17.
BMC Med ; 19(1): 99, 2021 04 28.
Artigo em Inglês | MEDLINE | ID: mdl-33906644

RESUMO

BACKGROUND: Lithium is the most effective treatment in bipolar disorder. Its use is limited by concerns about risk of chronic kidney disease (CKD). We aimed to develop a model to predict risk of CKD following lithium treatment initiation, by identifying individuals with a high-risk trajectory of kidney function. METHODS: We used United Kingdom Clinical Practice Research Datalink (CPRD) electronic health records (EHRs) from 2000 to 2018. CPRD Aurum for prediction model development and CPRD Gold for external validation. We used elastic net regularised regression to generate a prediction model from potential features. We performed discrimination and calibration assessments in an external validation data set. We included all patients aged ≥ 16 with bipolar disorder prescribed lithium. To be included patients had to have ≥ 1 year of follow-up before lithium initiation, ≥ 3 estimated glomerular filtration rate (eGFR) measures after lithium initiation (to be able to determine a trajectory) and a normal (≥ 60 mL/min/1.73 m2) eGFR at lithium initiation (baseline). In the Aurum development cohort, 1609 fulfilled these criteria. The Gold external validation cohort included 934 patients. We included 44 potential baseline features in the prediction model, including sociodemographic, mental and physical health and drug treatment characteristics. We compared a full model with the 3-variable 5-year kidney failure risk equation (KFRE) and a 3-variable elastic net model. We used group-based trajectory modelling to identify latent trajectory groups for eGFR. We were interested in the group with deteriorating kidney function (the high-risk group). RESULTS: The high risk of deteriorating eGFR group included 191 (11.87%) of the Aurum cohort and 137 (14.67%) of the Gold cohort. Of these, 168 (87.96%) and 117 (85.40%) respectively developed CKD 3a or more severe during follow-up. The model, developed in Aurum, had a ROC area of 0.879 (95%CI 0.853-0.904) in the Gold external validation data set. At the empirical optimal cut-point defined in the development dataset, the model had a sensitivity of 0.91 (95%CI 0.84-0.97) and a specificity of 0.74 (95% CI 0.67-0.82). However, a 3-variable elastic net model (including only age, sex and baseline eGFR) performed similarly well (ROC area 0.888; 95%CI 0.864-0.912), as did the KFRE (ROC area 0.870; 95%CI 0.841-0.898). CONCLUSIONS: Individuals at high risk of a poor eGFR trajectory can be identified before initiation of lithium treatment by a simple equation including age, sex and baseline eGFR. Risk was increased in individuals who were younger at commencement of lithium, female and had a lower baseline eGFR. We did not identify strong predicters of eGFR decline specific to lithium-treated patients. Notably, lithium duration and toxicity were not associated with high-risk trajectory.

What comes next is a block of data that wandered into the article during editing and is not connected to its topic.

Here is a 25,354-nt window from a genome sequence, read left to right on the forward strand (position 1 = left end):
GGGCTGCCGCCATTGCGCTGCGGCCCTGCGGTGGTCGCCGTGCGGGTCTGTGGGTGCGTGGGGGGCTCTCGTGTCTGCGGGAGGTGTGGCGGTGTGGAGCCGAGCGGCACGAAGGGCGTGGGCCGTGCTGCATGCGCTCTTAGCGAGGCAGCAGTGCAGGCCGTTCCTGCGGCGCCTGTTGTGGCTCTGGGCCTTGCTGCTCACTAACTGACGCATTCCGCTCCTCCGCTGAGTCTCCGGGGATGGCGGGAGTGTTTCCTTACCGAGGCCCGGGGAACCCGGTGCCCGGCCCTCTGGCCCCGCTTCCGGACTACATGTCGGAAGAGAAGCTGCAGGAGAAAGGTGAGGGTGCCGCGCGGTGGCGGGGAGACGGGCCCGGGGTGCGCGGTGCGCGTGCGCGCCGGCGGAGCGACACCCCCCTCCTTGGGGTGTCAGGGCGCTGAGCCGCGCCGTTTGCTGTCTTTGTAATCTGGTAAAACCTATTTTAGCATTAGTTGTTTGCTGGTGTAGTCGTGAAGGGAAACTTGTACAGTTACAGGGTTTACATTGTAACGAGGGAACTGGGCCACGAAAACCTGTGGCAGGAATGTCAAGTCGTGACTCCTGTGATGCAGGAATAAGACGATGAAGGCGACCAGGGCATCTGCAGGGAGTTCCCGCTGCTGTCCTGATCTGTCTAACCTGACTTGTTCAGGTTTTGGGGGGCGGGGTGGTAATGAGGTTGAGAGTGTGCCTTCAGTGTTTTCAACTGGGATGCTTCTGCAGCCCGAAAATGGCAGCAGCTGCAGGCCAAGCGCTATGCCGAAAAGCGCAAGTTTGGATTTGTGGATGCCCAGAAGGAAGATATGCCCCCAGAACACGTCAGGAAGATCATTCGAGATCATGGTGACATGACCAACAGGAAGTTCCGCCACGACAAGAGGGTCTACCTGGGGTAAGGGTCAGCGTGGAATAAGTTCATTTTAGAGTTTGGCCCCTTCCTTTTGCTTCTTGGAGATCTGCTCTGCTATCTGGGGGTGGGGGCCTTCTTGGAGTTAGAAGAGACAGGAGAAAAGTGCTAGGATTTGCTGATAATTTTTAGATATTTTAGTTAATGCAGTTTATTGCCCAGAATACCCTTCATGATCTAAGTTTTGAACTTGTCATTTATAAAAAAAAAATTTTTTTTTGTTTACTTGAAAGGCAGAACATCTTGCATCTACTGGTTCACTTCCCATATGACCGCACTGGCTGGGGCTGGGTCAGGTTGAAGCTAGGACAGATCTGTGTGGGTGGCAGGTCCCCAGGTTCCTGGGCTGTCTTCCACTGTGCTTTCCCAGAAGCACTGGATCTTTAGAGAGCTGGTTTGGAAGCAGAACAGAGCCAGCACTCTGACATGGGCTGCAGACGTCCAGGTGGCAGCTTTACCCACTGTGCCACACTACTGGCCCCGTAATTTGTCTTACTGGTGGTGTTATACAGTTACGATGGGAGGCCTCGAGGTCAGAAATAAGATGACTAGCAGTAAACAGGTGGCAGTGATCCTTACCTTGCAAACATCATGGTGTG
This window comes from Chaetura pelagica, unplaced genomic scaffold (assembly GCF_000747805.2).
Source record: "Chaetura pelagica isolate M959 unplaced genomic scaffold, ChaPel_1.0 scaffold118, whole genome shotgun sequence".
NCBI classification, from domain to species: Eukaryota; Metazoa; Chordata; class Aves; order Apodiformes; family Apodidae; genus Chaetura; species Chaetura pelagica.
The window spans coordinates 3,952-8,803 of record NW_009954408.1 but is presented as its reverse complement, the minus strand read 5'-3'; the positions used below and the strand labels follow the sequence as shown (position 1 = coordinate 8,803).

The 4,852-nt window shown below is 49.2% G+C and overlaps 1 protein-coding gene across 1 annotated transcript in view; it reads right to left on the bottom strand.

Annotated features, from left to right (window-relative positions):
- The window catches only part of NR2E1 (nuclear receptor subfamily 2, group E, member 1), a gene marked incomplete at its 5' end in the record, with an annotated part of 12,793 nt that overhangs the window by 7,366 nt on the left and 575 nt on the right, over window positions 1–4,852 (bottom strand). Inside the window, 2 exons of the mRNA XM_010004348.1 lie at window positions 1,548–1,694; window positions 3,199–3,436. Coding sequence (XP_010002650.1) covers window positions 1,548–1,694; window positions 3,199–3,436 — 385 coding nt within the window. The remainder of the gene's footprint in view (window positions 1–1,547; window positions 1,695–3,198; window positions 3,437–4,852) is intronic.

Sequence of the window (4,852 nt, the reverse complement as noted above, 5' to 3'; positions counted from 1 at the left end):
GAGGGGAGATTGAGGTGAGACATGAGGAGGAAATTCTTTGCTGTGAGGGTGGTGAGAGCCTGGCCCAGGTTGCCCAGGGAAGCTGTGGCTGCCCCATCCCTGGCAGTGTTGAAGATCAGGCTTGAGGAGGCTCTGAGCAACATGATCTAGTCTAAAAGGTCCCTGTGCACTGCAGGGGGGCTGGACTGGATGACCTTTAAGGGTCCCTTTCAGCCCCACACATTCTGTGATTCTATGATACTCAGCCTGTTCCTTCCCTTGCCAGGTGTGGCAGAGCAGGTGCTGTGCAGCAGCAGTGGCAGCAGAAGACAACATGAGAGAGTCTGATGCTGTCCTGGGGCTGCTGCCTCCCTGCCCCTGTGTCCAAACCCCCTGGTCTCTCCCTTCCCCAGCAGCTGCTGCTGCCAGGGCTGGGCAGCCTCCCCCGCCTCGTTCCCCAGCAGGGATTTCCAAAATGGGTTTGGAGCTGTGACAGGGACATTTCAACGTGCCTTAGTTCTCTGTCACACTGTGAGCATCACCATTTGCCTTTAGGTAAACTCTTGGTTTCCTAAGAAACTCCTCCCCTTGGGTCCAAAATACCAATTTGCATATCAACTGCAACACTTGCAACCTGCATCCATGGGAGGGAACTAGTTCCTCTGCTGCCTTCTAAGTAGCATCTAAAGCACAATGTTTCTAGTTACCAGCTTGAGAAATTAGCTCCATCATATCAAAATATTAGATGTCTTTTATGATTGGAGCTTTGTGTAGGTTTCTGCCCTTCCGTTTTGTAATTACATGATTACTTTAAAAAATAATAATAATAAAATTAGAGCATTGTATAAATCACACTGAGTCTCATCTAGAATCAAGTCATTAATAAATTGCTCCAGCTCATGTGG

Assuntos
Transtorno Bipolar , Insuficiência Renal Crônica , Transtorno Bipolar/tratamento farmacológico , Transtorno Bipolar/epidemiologia , Estudos de Coortes , Feminino , Taxa de Filtração Glomerular , Humanos , Lítio/efeitos adversos , Insuficiência Renal Crônica/induzido quimicamente , Insuficiência Renal Crônica/diagnóstico , Insuficiência Renal Crônica/epidemiologia , Fatores de Risco
18.
J Clin Epidemiol ; 137: 200-208, 2021 09.
Artigo em Inglês | MEDLINE | ID: mdl-33892086

RESUMO

OBJECTIVE: Previous research on the minimal clinically important difference (MCID) for depression and anxiety is based on population averages. The present study aimed to identify the MCID across the spectrum of baseline severity. STUDY DESIGN AND SETTINGS: The present analysis used secondary data from 2 randomized controlled trials for depression (n = 1,122) to calibrate the Global Rating of Change with the PHQ-9 and GAD-7. The MCID was defined as a change in scores corresponding to a 50% probability of patients "feeling better", given their baseline severity, referred to as Effective Dose 50 (ED50). RESULTS: MCID estimates depended on baseline severity and ranged from no change for very mild up to 14 points (52%) on the PHQ-9 and up to 10 points (48%) on the GAD-7 for very high severity. The average MCID estimates were 3.7 points (23%) and 3.3 (28%) for the PHQ-9 and GAD-7 respectively. CONCLUSION: The ED50 method generates MCID estimates across the spectrum of baseline severity, offering greater precision but at the cost of greater complexity relative to population average estimates. This has important implications for evaluations of treatments and clinical practice where users can use these results to tailor the MCID to specific populations according to baseline severities.


Assuntos
Ansiedade/tratamento farmacológico , Depressão/tratamento farmacológico , Diferença Mínima Clinicamente Importante , Adulto , Ansiedade/terapia , Feminino , Humanos , Masculino , Pessoa de Meia-Idade , Índice de Gravidade de Doença
19.
Psychol Med ; 51(7): 1068-1081, 2021 05.
Artigo em Inglês | MEDLINE | ID: mdl-33849685